"All of us must decide whether we are serious about peace, or whether we only lend it lip-service," Obama said. "To break the old patterns, to break the cycle of insecurity and despair all of us must say publicly what we would acknowledge in private."
On the warming planet, Obama said "the danger posed by climate change cannot be denied — and our responsibility to meet it must not be deferred."
The president said he understood the temptation of nations to put economic recovery ahead of efforts to address climate change, but said that must not be allowed to happen.
'New rules of the road'
Ahead of the G-20 meetings of industrial and developing nations that Obama is hosting later this week in Pittsburgh, he lobbied for stronger financial regulations — "new rules of the road" — to prevent future economic calamities. Momentum for such changes has fallen off as the economy appears to be limping back to health.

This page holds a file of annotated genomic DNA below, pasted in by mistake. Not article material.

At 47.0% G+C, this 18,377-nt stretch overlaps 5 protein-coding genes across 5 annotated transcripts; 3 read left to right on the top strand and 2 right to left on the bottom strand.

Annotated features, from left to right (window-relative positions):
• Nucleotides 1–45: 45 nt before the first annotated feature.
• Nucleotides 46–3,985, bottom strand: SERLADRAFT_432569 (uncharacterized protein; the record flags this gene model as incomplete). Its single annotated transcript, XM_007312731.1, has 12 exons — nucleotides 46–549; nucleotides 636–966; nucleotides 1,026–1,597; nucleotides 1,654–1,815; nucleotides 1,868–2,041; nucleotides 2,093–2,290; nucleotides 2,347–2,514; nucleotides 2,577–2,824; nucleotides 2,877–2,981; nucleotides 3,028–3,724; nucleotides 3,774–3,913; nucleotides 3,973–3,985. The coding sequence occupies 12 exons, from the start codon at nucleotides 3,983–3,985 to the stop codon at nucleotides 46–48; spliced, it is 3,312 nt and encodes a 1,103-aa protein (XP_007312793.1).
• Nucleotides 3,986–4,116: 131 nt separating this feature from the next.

While Obama's summons for world leaders to work together is hardly new, it is sharper because of the political context. Obama follows Bush, who at times questioned the U.N.'s toughness and credibility, particularly in containing Iraq's Saddam Hussein.
The president started his day with his first meeting with the new Japanese prime minister, Yukio Hatoyama, who has said he wants to shift Japan's diplomatic stance from one that is less centered on Washington's lead.
The president later placed a wreath of hydrangeas near a plaque honoring U.N. workers killed around the world and attended a meeting with leaders of governments contributing peacekeepers to U.N. missions around the globe. In a lunchtime toast, Obama echoes themes of his speech and told leaders that "days like this are for renewed hope."
Obama was meeting later in the day with Russia's Medvedev. That session comes just days following Obama's decision to abruptly scrap a Bush-era missile defense plan that Russia deeply opposed, swapping it for a proposal the U.S. says better targets any launch by Iran.
The Associated Press and Reuters contributed to this report.